Turn Up For Recovery is a charitable movement aiming to raise awareness of abstinence-based recovery, tackle the stigma of addiction and help make treatment affordable to people struggling with alcohol and drug addiction.
With a list of ambassadors that includes the likes of Robert Cray and Andy Fairweather Low, the TUFR community believe that music has the power to share hope, heal and change perceptions, they strive help spread the awareness of recovery through music.
Following their most recent Sofar Sounds showcase, we asked the Turn Up For Recovery creator to take us behind the scenes.
'The more we as a society can talk openly about mental health and addiction, the more people will feel they can reach out for help.'
Can you start by introducing yourself and telling us what your background is?
I’m Melia Clapton, creator of a charitable organisation called Turn Up For Recovery (TUFR).
I got involved with addiction and recovery about 20 years ago. Today, I’m a mother and a board member of Crossroads Antigua Centre, a non-profit drug and alcohol treatment centre set up by my husband 21 years ago. I’ve been fortunate to see first-hand how Crossroads and a journey towards abstinence-based recovery have saved lives. Within my own family there is addiction, so I know on a personal level how much a 12-step support group can change a life, not only for the addict or alcoholic, but also for the family and friends affected. I can still remember the huge relief I felt hearing someone state in a meeting, ‘I didn’t cause it, I can’t control it, and I can’t cure it.’
What is Turn Up For Recovery and why does it exist?
The idea for Turn Up For Recovery came to me while I was walking my dog. I had a genuine desire to share what had been shared with me, and to create the possibility for more people to do the same. The inspiration was born from the joy I experienced at the Crossroads Guitar Festivals, where musicians and music lovers get together to have a great time, spread awareness and help others by raising much-needed funds. I announced the launch of the Turn Up For Recovery movement at the 2019 Crossroads Guitar Festival in Dallas, Texas. My main goal is to raise awareness of the hope abstinence-based recovery has to offer.
Has the need for these kinds of charities become greater over time? If so, why?
Now, more than ever, there is a need for addiction charities, and the individuals that support them, to be visible and to be heard. The increase in alcohol and drug addiction problems due to the challenges of the last year has been enormous, and we want to let people know they have choices. The more we as a society can talk openly about mental health and addiction, the more people will feel they can reach out for help and no longer suffer in silence.
What is the Turn Up For Recovery ethos?
TUFR is a way to connect, give back, and have fun! Our slogan is ‘Changing Lives, One Gig at a Time.’
What has been your proudest moment to date with Turn Up For Recovery?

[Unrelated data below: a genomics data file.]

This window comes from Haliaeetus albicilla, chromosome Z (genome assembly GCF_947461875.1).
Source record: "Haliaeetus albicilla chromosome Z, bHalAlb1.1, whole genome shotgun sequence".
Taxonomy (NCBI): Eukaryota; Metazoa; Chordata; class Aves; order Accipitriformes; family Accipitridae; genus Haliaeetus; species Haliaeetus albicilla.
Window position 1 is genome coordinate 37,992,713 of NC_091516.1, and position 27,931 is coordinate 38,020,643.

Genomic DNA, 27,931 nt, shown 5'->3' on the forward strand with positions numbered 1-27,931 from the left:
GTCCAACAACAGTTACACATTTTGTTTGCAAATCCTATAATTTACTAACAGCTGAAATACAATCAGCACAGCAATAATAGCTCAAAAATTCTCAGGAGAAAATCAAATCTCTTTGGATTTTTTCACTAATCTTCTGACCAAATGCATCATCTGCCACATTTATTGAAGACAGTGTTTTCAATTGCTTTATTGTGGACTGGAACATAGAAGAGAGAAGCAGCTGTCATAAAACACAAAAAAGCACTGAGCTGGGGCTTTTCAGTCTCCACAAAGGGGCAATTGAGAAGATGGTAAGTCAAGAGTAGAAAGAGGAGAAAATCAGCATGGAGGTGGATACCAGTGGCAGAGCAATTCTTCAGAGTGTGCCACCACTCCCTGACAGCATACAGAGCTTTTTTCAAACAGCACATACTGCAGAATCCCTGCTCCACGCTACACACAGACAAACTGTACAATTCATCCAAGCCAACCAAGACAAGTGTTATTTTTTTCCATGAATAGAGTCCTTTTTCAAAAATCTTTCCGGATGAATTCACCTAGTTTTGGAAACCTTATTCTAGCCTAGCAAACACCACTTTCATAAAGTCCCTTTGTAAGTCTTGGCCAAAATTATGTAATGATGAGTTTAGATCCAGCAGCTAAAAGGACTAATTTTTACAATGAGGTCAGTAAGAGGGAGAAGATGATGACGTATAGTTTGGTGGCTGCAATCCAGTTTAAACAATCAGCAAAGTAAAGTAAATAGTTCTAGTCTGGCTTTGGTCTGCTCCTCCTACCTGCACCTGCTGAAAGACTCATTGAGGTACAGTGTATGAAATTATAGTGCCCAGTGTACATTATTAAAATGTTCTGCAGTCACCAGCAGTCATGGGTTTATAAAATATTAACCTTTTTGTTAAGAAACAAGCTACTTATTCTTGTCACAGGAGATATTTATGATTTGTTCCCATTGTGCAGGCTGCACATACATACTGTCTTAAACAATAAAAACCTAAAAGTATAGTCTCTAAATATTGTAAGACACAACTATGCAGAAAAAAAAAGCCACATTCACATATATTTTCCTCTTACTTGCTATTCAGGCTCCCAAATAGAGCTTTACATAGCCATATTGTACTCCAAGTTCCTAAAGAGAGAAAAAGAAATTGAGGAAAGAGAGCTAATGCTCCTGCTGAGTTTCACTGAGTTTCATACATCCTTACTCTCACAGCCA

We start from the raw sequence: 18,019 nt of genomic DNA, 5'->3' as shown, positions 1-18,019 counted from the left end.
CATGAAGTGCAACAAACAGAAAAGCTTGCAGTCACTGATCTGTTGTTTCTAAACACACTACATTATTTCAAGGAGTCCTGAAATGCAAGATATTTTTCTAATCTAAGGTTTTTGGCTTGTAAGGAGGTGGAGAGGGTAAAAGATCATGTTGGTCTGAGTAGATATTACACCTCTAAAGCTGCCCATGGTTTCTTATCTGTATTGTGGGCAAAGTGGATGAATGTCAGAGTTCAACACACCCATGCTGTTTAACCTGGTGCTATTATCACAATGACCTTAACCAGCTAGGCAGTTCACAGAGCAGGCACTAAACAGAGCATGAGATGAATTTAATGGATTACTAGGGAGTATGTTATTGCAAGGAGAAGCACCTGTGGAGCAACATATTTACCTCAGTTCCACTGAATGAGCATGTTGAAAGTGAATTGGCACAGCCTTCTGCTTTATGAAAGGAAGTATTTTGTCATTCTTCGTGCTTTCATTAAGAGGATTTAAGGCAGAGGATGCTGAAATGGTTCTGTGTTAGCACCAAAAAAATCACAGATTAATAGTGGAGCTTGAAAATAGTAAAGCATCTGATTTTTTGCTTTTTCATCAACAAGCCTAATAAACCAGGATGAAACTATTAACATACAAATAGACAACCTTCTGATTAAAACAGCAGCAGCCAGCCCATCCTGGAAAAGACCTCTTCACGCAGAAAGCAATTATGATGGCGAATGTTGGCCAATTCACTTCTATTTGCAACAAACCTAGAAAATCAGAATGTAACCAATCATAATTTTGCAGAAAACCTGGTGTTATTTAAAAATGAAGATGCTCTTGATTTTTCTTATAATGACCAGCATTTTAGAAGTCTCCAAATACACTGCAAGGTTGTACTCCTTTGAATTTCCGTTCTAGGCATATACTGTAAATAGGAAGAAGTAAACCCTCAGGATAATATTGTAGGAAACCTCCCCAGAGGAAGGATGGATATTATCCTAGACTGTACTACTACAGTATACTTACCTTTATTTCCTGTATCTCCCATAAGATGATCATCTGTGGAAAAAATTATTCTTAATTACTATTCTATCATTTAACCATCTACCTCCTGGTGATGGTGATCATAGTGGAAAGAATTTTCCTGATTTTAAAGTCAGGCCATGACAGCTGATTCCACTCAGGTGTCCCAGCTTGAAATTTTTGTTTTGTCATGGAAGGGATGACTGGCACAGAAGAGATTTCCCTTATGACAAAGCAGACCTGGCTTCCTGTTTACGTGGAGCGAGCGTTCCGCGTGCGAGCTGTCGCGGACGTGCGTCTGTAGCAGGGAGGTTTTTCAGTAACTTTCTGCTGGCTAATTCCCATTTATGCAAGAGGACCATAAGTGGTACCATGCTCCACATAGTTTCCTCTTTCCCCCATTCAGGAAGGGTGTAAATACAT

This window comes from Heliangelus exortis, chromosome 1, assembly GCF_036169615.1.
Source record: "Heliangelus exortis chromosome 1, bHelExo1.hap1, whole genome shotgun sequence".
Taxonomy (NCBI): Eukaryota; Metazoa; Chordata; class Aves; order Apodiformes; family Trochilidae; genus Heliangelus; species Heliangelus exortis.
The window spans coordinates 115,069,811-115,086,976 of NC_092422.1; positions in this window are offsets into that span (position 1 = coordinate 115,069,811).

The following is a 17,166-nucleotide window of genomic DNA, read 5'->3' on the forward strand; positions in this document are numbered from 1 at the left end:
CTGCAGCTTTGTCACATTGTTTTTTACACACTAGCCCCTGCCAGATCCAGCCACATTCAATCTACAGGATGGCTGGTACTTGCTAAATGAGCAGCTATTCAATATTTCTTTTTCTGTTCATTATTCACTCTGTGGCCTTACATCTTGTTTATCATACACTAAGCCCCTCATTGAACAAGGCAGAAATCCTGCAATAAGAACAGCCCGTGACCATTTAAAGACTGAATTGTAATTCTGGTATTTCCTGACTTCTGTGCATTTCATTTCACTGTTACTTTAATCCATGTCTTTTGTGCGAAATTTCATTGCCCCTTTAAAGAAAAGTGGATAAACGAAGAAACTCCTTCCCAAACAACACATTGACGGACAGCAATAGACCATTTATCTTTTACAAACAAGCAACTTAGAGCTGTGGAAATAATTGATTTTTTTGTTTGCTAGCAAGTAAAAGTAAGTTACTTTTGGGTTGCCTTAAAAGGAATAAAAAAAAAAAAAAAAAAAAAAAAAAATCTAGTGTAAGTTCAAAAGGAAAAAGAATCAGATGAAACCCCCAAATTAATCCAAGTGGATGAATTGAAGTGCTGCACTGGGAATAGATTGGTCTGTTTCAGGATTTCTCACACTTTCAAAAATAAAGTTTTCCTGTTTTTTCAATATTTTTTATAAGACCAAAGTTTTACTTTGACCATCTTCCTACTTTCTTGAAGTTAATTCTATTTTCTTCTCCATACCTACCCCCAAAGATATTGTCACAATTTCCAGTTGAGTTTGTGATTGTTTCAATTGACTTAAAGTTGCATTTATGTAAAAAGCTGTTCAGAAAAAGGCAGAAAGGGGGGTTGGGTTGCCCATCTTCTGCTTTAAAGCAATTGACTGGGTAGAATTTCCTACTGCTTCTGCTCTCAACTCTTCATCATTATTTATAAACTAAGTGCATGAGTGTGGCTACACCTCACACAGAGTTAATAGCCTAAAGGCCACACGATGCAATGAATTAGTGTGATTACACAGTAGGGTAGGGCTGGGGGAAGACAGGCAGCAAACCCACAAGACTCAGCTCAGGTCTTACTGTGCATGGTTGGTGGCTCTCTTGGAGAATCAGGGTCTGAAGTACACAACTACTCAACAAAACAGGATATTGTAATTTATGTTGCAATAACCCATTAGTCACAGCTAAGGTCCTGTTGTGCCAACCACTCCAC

It’s hard to say. There have been so many little successes for me and each one gives me the energy and passion to keep going. Every time someone gets involved with TUFR, by putting on an event big or small, the more the movement grows, creating a momentum of its own. It’s wonderful to see and to be a part of.
What projects are Turn Up For Recovery currently working on?
At the start of the pandemic when live music events were no longer a possibility, the TUFR production team, including myself and three PRS members, Simon Climie, Joel Evenden and Lisa Climie launched the TUFR YouTube channel. We asked musicians and artists if they would contribute something from home to help us reach more people and were just overwhelmed by their support and generosity. We also had contributions from those who have benefited from abstinence-based recovery. I am so grateful for their bravery in sharing their stories to help others still struggling, letting them know that they are not alone and that change is possible.
As well as the contributions to the YouTube shows by so many artists, we have been blessed by two wonderful musicians who have gifted us songs. TUFR ambassador Doyle Bramhall II gifted us the proceeds of his heartfelt version of a George Harrison song Be Here Now featuring two more TUFR ambassadors, Derek Trucks and Susan Tedeschi. Dirk Powell also gifted half the proceeds for a beautiful song he wrote and recorded during the pandemic Red Bird Road.
How can people/organisations get involved with Turn Up For Recovery?
We want anyone who wants to get involved to be able to, whether you’re a musician or a music lover. You can organise your own TUFR show online or, when it’s safe, a live event. It could be in your front room, garden, restaurant, town hall or a larger venue. Each and every gig makes a difference. You can also support us by spreading the word about Turn Up For Recovery to your friends and family.
What does the future of Turn Up For Recovery look like to you?
In 2019 we partnered up with Sofar Sounds and put on two events, one in London and one in New York. We recently got back together with the Sofar team and created what we hope is the first of several special online shows. We launched the first on 13 March which you can see here. Like everyone, we can’t wait for live events to come back! We will continue to put together our YouTube mini-concerts and are planning to put together a free online recovery festival in the autumn in partnership with Crossroads Antigua and High Watch USA.
My dream is that we can continue to be a source of hope, and one day we can help other abstinence-based recovery charities all over the world.
For more on Turn Up For Recovery, head to the website.